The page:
If Catholics want to change society they had better start living out their baptismal vocation: ethicist.
By Anthony Barich
Catholics need to radically live out the Gospel to change the culture of death rather than stand aghast at “frightening” abortion statistics, Perth’s top Catholic bioethicist says.
Responding to data released last month by Melbourne’s Royal Women’s Hospital on the circumstances of women who had approached its Pregnancy Advisory Service for abortions, LJ Goody Bioethics Centre director Rev Dr Joseph Parkinson said its results are “tragic, frightening and disappointing”.
Among the results, the PAS data showed most women reported that their pregnancy was at “the wrong time”, and very rarely had anything to do with rape and everything to do with individuals and couples being unwilling to accept the consequences for their actions, he said.
But these results are not surprising, he said, to anyone who has realised that “we have become a ‘me-first’ culture in which everyone has to be free to do whatever they want as long as no one else – ie no one who has been born – gets hurt”.
“We see it in our suburbs, on our roads, in our public and private institutions, so it is not surprising that it has also infiltrated the bedroom,” he said.
The solution, he said, starts with the faithful becoming the Church God created us to be, to build among ourselves a core community of Christians committed to living in and with Jesus Christ”.
“It is not enough to critique the direction our society is taking – we need to create and give witness to an alternative way of living. So trying to live the values of the Gospel as friends and disciples of the Lord would be a good start.”
He said that the report reveals important questions that need answering.
While it said that between 20-30 per cent of women aged 18-59 have accessed abortion, rev Dr Parkinson noted that abortion is not just a women’s issue as there is also a man involved in every unwanted pregnancy. “Where are the men?” he said. “(The report said that) 70 per cent of women seeking abortions report that their partners are ‘aware and supportive’ of the woman – but not, apparently, supportive of the pregnancy.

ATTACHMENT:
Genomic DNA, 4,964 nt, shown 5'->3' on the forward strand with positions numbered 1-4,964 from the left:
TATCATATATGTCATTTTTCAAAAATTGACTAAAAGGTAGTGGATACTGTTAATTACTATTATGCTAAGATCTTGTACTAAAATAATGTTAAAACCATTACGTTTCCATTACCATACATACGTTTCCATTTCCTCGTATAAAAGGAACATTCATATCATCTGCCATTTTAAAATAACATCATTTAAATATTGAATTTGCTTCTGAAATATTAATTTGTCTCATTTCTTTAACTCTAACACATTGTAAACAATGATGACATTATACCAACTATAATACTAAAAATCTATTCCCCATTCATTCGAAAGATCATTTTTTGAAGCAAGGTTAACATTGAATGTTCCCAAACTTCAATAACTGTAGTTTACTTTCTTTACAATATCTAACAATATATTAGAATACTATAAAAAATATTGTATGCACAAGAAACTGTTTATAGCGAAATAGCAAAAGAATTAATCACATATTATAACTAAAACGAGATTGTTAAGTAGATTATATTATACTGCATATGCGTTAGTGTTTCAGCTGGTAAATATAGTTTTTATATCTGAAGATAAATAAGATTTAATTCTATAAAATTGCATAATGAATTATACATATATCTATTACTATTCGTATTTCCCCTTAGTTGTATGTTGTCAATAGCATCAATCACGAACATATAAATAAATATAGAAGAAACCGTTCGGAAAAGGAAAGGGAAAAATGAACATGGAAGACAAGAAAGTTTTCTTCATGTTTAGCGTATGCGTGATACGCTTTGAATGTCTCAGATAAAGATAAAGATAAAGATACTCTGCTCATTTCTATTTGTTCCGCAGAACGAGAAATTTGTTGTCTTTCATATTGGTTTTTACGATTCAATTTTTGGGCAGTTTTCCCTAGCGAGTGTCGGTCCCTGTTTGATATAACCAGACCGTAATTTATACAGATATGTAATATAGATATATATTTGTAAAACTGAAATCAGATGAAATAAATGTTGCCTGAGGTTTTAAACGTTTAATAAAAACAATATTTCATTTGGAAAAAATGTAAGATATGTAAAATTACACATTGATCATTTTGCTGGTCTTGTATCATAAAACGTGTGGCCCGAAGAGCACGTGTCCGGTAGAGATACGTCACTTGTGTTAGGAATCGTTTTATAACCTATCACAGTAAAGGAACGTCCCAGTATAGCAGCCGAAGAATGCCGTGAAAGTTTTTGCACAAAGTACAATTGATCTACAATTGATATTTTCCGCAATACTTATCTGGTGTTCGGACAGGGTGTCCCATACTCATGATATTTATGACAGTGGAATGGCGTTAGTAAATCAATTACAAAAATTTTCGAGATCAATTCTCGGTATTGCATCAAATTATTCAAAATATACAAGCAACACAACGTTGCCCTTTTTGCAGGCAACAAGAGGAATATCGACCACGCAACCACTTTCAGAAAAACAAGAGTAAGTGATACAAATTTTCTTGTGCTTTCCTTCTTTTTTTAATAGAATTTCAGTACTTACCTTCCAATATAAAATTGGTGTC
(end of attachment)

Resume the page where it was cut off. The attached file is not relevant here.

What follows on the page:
“We are told that access to ‘safe’ abortion is necessary so that women can exercise choice but the strange thing is, it seems that many men and women simply don’t want to accept the consequences of their choice to have sex in the first place.”
Violence was reported as a factor in seeking an abortion in 16 per cent of cases, mental health issues figure in 10 per cent of cases, and a combination of drug, alcohol and disability issues figure in another six per cent. “But what about the 68 per cent of remaining cases” Rev Dr Parkinson asks. “Are these just ‘elective’?”
He said the fact that rape figures as a factor in just one per cent of cases “explodes the myth that access to ‘safe’ abortion is necessary primarily in order to deal with the unwanted effects of unwanted intercourse”.
He noted with disbelief that despite less than 30 per cent of women reported use of contraception, 40 per cent of these said that their method of contraception was ‘reliable’.
The key, Rev Dr Parkinson said, is to “overlook our horror” at the abortion toll and make greater efforts to provide practical options for women facing unwanted pregnancy, adding that one such organisation that does this, Pregnancy Assistance, deserves “personal and professional support from everyone concerned at these figures”.
Catholic hospitals also invest in ongoing counselling and social support, and also deserve to be supported and promoted, he said.
“Then we need concerted action at all levels of civic life – government, education, health, social services – so that every person is encouraged to become more responsible at every level of their life,” he said.
“Our Church and our schools continue to play a part here, but we can always do better. As a Church we are called to be a power for good in the world, and that has to start with the conversion of our own lives.”